SLC Scholars Receive Grant to Develop and Study Math Toolkit for Young Children

UChicago SLC scholars have received a $750 grant from the National Science Foundation to develop and study the effects of a research-based toolkit to improve math learning in young children, in collaboration with colleagues from the Center for Early Mathematics and Science Education and the Urban Education Institute. For further details, see the abstract below.

This Science of Learning Collaborative Network brings together a diverse group of experts to examine how math knowledge and attitudes together affect early math achievement, and to develop tools to promote math learning at home and in school for children in kindergarten to grade three. The network focuses on early math because achievement in this domain is a powerful predictor of future academic success. Moreover, math is a cornerstone for careers in the fields of Science, Technology, Engineering and Math (STEM) and our technological society has a high need for a STEM workforce that can push the frontiers of innovation. Success in mathematics requires learning content, but also has social and emotional dimensions. Yet math instruction does not typically address the emotional dimension, instead focusing exclusively on content. This is particularly problematic because many parents and elementary school teachers have both high levels of math anxiety and less-than-optimal knowledge of how to promote math learning and interest in young children. The end result is a cycle of inter-generational transmission of low math achievement and high math anxiety.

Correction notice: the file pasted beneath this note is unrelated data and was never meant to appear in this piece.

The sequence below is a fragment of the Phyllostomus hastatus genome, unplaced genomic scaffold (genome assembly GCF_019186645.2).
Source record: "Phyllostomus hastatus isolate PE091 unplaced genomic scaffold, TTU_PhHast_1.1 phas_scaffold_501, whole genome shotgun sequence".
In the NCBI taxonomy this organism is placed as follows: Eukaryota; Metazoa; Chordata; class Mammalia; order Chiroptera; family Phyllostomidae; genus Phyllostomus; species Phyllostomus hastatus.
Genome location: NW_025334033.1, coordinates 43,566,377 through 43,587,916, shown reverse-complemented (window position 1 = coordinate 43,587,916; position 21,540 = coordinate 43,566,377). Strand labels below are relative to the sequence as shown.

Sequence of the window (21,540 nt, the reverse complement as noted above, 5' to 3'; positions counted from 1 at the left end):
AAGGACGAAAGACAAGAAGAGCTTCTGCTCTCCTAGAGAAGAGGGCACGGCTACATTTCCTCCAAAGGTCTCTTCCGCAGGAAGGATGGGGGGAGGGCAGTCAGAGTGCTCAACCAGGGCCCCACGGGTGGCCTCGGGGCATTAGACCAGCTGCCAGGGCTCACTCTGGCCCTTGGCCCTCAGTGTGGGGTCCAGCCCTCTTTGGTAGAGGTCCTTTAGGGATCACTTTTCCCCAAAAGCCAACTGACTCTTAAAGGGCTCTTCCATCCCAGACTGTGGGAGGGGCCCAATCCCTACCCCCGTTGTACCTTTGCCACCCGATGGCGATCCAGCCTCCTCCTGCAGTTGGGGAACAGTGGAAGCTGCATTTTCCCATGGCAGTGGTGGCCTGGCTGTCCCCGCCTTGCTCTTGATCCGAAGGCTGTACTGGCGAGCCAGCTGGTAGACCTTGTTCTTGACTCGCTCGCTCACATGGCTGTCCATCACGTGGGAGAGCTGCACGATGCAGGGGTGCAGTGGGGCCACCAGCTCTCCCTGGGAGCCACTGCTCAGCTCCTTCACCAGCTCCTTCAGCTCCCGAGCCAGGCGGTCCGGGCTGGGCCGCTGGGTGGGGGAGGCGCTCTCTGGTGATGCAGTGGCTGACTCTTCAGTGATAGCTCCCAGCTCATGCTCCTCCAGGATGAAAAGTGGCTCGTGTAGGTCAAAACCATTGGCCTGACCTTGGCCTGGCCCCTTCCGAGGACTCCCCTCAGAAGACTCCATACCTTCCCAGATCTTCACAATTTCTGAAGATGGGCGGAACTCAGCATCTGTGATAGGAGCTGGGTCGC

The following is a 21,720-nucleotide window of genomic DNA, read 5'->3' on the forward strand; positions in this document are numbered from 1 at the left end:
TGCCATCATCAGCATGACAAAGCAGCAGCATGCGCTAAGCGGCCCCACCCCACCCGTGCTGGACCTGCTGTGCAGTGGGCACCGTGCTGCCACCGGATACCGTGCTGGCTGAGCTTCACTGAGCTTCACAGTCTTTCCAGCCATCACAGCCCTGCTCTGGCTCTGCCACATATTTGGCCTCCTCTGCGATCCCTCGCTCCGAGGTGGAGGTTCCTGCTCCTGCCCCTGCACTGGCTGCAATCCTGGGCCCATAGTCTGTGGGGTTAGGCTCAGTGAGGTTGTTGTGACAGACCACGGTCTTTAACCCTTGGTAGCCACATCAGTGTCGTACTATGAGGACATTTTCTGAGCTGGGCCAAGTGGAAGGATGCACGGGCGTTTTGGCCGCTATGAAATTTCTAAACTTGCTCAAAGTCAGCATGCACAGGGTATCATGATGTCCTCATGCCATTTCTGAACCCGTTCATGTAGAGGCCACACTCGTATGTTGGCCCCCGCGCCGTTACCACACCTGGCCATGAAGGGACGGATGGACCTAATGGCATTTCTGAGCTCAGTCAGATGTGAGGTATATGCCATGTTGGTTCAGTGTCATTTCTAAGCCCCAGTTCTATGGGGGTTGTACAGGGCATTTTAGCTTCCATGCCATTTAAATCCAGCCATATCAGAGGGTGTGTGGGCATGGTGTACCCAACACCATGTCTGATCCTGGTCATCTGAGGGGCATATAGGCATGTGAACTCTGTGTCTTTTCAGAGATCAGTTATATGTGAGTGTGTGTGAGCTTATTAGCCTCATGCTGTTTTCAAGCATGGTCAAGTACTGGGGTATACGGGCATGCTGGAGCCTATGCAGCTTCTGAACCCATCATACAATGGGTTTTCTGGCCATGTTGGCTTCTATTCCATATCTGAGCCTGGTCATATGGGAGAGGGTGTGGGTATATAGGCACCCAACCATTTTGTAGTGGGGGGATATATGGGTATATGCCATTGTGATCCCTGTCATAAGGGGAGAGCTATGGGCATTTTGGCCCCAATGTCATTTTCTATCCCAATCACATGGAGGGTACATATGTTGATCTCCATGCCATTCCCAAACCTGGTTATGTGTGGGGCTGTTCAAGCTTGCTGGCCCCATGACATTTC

To break this cycle, the network brings together: (a) researchers who study the knowledge and attitudes that support math achievement; (b) developers who translate research findings into effective educational tools; (c) practitioners who implement educational tools in real-world learning settings, and (d) experts in the dissemination of such tools. By combining these different kinds of expertise, the network will increase understanding of how young children learn math and develop attitudes about math. Further, the network will use this knowledge to support children's math learning at home and in school by developing a toolkit for parents and teachers to help them more effectively provide math instruction to children from diverse socioeconomic backgrounds. The network will evaluate whether the toolkit improves children's math learning and math attitudes as well as teachers' and parents' math attitudes, and will refine the toolkit based on feedback from those who are using it. Finally, the network will widely share the toolkit via a publicly available website.

To read more, visit the National Science Foundation award annoucement.